The arrival of Antony John Foster and his wife Juliet, and their three children Stephen, Helen and Sara, was eagerly awaited at Pellon, not least by the Churchwardens in office at the time, Mr Makin and Mr Walton, who were certainly not relishing a lengthy interregnum following the surprise departure of Mr and Mrs Wood for Cornwall. The Foster family came to Pellon from Uganda where the Rev Foster was chaplain of Teso College in the Diocese of Soroti. Before serving in the mission field he was an assistant curate at Sandal Magna. Mr Foster was a graduate of Cambridge University and received his theological education at Ridley Hall, Cambridge. He was instituted and inducted to the benefice of Christ Church on the 5th February 1974 by the Bishop of Wakefield, Eric Treacy. The Fosters soon settled down to play their part in the fellowship at Christ Church, Mount Pellon. Mrs Foster was also a graduate, taking a degree at Girton College, Cambridge, in natural sciences, and in December 1977 was made a JP.


Mr Makin was baptised, confirmed, married and ordained at Pellon. Mr Makin was ordained on the 24th September 1978 by the Bishop of Pontefract, Richard Hare, in response to a calling that had been niggling at the back of his mind for many years. Up to tie age of 57 Mr Makin had been head of science at J H Whitley School, Holmfield for 23 years. Before the war he trained to become a compositor and when the war broke out he joined the Navy and became a Wireless Operator. He was a member of the Boy Scouts' Association for 53 years; a licensed reader for 15 years; a great believer in learning new things. By the time he was ordained Mr Makin had nine years of study behind him: a three years theology course, four years at Open University where he gained his B.A. and two years' study to become a lay reader. He also gave many years' service to the Samaritans. It was the late Dr Eric Treacy and former Bishop of Wakefield who sponsored him, and his application was accepted by the General Synod to the Auxiliary Pastoral Ministry of the Church of England.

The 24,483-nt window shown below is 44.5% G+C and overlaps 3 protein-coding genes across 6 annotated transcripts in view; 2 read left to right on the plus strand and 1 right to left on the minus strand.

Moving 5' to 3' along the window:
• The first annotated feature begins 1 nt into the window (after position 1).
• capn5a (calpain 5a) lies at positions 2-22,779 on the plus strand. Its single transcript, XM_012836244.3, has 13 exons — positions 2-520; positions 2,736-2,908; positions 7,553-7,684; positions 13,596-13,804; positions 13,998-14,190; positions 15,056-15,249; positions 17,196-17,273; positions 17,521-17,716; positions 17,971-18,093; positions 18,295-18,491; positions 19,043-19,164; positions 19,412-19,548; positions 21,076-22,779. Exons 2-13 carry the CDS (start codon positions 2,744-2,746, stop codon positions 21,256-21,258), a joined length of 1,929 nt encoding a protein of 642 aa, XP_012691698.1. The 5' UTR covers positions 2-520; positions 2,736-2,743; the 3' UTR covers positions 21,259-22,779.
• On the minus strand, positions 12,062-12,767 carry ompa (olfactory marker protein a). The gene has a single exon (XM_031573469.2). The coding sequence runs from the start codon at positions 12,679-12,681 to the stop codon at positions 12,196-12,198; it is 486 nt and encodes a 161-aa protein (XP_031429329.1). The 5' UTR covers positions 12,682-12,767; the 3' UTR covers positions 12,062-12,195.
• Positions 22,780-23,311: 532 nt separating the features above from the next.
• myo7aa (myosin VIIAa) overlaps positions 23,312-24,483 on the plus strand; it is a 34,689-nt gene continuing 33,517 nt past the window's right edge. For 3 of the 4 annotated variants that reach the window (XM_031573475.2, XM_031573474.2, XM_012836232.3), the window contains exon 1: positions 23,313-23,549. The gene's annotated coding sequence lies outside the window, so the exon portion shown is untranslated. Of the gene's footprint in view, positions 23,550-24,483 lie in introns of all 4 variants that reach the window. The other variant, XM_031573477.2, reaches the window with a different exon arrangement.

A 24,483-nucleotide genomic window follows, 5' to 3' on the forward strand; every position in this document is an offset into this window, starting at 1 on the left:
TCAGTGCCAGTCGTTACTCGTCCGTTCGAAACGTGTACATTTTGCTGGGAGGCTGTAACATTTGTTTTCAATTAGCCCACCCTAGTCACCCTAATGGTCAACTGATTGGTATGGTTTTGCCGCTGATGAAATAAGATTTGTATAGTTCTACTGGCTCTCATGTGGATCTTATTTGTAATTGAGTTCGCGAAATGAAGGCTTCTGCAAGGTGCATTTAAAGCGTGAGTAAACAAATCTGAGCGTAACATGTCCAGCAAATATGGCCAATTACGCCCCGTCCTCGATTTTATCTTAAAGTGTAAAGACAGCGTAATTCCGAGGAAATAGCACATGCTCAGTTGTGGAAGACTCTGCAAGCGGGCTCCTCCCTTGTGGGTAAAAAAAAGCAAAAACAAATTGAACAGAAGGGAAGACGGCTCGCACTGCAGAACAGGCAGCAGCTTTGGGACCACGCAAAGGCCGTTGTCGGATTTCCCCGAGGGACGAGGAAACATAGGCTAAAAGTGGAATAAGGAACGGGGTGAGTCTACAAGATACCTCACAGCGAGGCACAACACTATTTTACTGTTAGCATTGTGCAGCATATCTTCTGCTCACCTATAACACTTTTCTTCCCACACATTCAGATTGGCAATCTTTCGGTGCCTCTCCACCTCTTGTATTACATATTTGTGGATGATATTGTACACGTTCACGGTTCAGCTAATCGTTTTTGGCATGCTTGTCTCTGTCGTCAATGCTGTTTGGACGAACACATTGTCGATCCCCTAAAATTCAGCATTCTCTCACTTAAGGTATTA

Churchwarden of Mount Pellon for 20 years

Licensed Reader 1963 - 1978

First Non Stipendiary in the Deanery of Halifax

Ordained Priest in Wakefield in 1979


Originating from Burton on Trent with a church upbringing, courtesy of his parents Tim's first connection with Yorkshire was a 2 week Evangelistic Mission to Huddersfield in September 1982. This led to two year's full time lay church work at St. James's, Rawthorpe in Huddersfield, and it was during this period he received the calling to Ordained Ministry.

On completion of academic and theological studies at Trinity College, Bristol, Tim moved back to Yorkshire to be curate of St George's Ovenden, along with his wife Sue, who was also to take a very supportive role in Tim's ministry. It was at this time that Tim was able to pursue sporting ambitions and was a well respected member of Halifax RUFC for several years in which time he probably forgave as many sins on a Saturday as on a Sunday.

The interregnum at Pellon in 1992 gave Tim the opportunity for his first incumbency and he was instituted in September 1992 by Nigel Bishop of Wakefield. There followed ten years of successful Christian stewardship during which he was the prime mover, with vision and God's help, to create the upstairs Bam and Tower Room. He also acted as mentor during this period to several curates, who will took back to his guidance and leadership as they now minister their own Parishes.

In 2003 Tim felt that God was calling him to move on, leaving behind a thriving church in Pellon and he was duly installed as the Vicar of Christ Church, Cheltenham in September 2003.